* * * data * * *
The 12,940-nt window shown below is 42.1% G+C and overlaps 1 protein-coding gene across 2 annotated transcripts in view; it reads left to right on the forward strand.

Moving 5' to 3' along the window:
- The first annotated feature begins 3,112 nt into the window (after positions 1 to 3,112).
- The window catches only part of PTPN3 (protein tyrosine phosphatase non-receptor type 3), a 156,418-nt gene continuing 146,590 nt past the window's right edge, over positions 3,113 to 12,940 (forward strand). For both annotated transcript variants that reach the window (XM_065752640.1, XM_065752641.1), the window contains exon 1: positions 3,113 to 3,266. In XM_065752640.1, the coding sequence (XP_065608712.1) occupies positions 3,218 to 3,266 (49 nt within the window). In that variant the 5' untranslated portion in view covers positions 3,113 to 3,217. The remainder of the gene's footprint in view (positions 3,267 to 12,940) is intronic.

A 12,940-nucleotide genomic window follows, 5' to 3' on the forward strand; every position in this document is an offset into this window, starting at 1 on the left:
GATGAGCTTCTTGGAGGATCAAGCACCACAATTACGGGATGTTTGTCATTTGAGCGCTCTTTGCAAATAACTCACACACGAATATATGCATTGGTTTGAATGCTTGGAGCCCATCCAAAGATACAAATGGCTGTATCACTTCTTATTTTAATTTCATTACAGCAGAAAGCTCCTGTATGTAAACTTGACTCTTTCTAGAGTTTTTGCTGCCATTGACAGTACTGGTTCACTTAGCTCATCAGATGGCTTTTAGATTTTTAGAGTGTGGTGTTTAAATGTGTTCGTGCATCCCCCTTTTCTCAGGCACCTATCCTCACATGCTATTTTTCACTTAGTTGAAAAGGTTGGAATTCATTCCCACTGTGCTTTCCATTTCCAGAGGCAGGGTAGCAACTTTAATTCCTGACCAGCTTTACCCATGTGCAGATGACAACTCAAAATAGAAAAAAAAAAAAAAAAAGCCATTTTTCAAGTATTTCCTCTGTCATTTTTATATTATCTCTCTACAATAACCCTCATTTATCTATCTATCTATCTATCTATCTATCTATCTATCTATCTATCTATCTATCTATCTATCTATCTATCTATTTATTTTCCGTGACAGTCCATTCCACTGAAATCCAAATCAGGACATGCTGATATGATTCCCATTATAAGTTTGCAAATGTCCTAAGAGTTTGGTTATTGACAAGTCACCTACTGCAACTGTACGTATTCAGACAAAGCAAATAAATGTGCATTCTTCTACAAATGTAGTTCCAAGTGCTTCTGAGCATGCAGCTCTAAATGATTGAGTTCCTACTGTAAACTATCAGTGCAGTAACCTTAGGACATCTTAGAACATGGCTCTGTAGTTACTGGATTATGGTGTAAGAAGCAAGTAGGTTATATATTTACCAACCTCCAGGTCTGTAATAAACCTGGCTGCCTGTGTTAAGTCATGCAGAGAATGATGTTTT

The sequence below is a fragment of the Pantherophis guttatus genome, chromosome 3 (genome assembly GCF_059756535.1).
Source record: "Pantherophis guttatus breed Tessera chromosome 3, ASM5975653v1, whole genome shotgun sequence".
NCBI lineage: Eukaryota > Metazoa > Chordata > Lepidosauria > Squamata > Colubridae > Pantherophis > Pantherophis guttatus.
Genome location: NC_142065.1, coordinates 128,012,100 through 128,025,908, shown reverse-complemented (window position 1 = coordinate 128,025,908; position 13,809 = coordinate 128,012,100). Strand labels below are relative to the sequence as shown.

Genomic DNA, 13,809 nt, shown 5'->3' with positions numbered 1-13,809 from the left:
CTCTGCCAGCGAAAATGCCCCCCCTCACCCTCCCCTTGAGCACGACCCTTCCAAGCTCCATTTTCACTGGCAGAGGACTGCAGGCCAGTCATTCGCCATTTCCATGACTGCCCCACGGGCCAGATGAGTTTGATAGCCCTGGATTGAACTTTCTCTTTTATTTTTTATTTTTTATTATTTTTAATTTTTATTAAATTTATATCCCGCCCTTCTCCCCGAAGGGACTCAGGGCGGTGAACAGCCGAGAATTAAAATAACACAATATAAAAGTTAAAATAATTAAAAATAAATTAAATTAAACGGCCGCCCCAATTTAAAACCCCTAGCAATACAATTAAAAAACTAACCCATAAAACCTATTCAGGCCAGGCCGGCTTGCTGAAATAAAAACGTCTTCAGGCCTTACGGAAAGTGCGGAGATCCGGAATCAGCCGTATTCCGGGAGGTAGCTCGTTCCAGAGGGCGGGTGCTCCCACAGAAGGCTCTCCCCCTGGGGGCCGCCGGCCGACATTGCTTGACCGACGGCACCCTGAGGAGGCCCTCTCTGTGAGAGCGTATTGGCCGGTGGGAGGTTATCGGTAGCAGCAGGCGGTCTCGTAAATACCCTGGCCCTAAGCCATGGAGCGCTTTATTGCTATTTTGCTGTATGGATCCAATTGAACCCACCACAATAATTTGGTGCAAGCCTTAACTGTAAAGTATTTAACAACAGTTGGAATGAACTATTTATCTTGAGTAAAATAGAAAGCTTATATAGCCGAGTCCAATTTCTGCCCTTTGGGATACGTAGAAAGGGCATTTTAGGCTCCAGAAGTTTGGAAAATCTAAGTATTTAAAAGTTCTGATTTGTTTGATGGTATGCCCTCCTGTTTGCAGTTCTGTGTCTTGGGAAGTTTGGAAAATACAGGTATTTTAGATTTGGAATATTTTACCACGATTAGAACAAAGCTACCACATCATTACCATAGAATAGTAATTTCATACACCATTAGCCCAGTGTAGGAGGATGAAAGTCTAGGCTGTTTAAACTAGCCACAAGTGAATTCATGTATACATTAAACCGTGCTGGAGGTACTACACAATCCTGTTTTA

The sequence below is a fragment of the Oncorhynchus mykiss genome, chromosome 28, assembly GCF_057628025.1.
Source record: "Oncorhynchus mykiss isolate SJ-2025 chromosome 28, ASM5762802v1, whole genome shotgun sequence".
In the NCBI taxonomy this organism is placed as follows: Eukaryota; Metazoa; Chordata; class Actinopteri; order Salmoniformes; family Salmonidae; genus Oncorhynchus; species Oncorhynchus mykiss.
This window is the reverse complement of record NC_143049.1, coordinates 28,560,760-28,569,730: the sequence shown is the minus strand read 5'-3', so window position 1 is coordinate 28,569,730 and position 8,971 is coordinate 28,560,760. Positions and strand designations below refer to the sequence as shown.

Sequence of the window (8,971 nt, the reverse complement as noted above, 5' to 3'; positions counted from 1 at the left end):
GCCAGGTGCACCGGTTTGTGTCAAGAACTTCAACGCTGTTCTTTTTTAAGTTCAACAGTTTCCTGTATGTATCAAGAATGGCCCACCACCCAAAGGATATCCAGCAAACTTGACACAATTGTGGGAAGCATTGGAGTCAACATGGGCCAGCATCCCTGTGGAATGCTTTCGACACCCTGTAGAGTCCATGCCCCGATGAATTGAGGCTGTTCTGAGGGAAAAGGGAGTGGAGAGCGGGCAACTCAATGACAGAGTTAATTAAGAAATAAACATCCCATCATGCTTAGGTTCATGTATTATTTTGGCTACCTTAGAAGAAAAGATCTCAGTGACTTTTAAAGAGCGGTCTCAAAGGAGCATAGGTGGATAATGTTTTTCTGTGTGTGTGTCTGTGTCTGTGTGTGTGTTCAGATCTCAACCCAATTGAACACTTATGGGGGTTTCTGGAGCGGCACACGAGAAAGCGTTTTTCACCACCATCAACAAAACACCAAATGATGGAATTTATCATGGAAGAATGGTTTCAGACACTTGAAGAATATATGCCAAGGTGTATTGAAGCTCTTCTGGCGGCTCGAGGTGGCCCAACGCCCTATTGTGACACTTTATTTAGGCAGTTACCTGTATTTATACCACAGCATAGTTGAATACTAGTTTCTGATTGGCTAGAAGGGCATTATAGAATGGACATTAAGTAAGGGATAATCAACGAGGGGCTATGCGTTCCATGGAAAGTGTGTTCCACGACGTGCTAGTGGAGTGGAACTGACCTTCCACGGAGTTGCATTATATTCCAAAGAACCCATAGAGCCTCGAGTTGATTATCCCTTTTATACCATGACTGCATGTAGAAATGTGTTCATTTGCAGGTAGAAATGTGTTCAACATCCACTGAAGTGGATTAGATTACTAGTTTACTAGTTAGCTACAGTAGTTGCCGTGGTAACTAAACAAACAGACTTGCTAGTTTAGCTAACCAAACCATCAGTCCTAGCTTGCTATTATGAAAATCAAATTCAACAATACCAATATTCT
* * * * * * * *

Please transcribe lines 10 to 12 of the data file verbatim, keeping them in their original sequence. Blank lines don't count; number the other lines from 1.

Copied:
Genome location: NC_142065.1, coordinates 128,012,100 through 128,025,908, shown reverse-complemented (window position 1 = coordinate 128,025,908; position 13,809 = coordinate 128,012,100). Strand labels below are relative to the sequence as shown.

Genomic DNA, 13,809 nt, shown 5'->3' with positions numbered 1-13,809 from the left:
CTCTGCCAGCGAAAATGCCCCCCCTCACCCTCCCCTTGAGCACGACCCTTCCAAGCTCCATTTTCACTGGCAGAGGACTGCAGGCCAGTCATTCGCCATTTCCATGACTGCCCCACGGGCCAGATGAGTTTGATAGCCCTGGATTGAACTTTCTCTTTTATTTTTTATTTTTTATTATTTTTAATTTTTATTAAATTTATATCCCGCCCTTCTCCCCGAAGGGACTCAGGGCGGTGAACAGCCGAGAATTAAAATAACACAATATAAAAGTTAAAATAATTAAAAATAAATTAAATTAAACGGCCGCCCCAATTTAAAACCCCTAGCAATACAATTAAAAAACTAACCCATAAAACCTATTCAGGCCAGGCCGGCTTGCTGAAATAAAAACGTCTTCAGGCCTTACGGAAAGTGCGGAGATCCGGAATCAGCCGTATTCCGGGAGGTAGCTCGTTCCAGAGGGCGGGTGCTCCCACAGAAGGCTCTCCCCCTGGGGGCCGCCGGCCGACATTGCTTGACCGACGGCACCCTGAGGAGGCCCTCTCTGTGAGAGCGTATTGGCCGGTGGGAGGTTATCGGTAGCAGCAGGCGGTCTCGTAAATACCCTGGCCCTAAGCCATGGAGCGCTTTATTGCTATTTTGCTGTATGGATCCAATTGAACCCACCACAATAATTTGGTGCAAGCCTTAACTGTAAAGTATTTAACAACAGTTGGAATGAACTATTTATCTTGAGTAAAATAGAAAGCTTATATAGCCGAGTCCAATTTCTGCCCTTTGGGATACGTAGAAAGGGCATTTTAGGCTCCAGAAGTTTGGAAAATCTAAGTATTTAAAAGTTCTGATTTGTTTGATGGTATGCCCTCCTGTTTGCAGTTCTGTGTCTTGGGAAGTTTGGAAAATACAGGTATTTTAGATTTGGAATATTTTACCACGATTAGAACAAAGCTACCACATCATTACCATAGAATAGTAATTTCATACACCATTAGCCCAGTGTAGGAGGATGAAAGTCTAGGCTGTTTAAACTAGCCACAAGTGAATTCATGTATACATTAAACCGTGCTGGAGGTACTACACAATCCTGTTTTA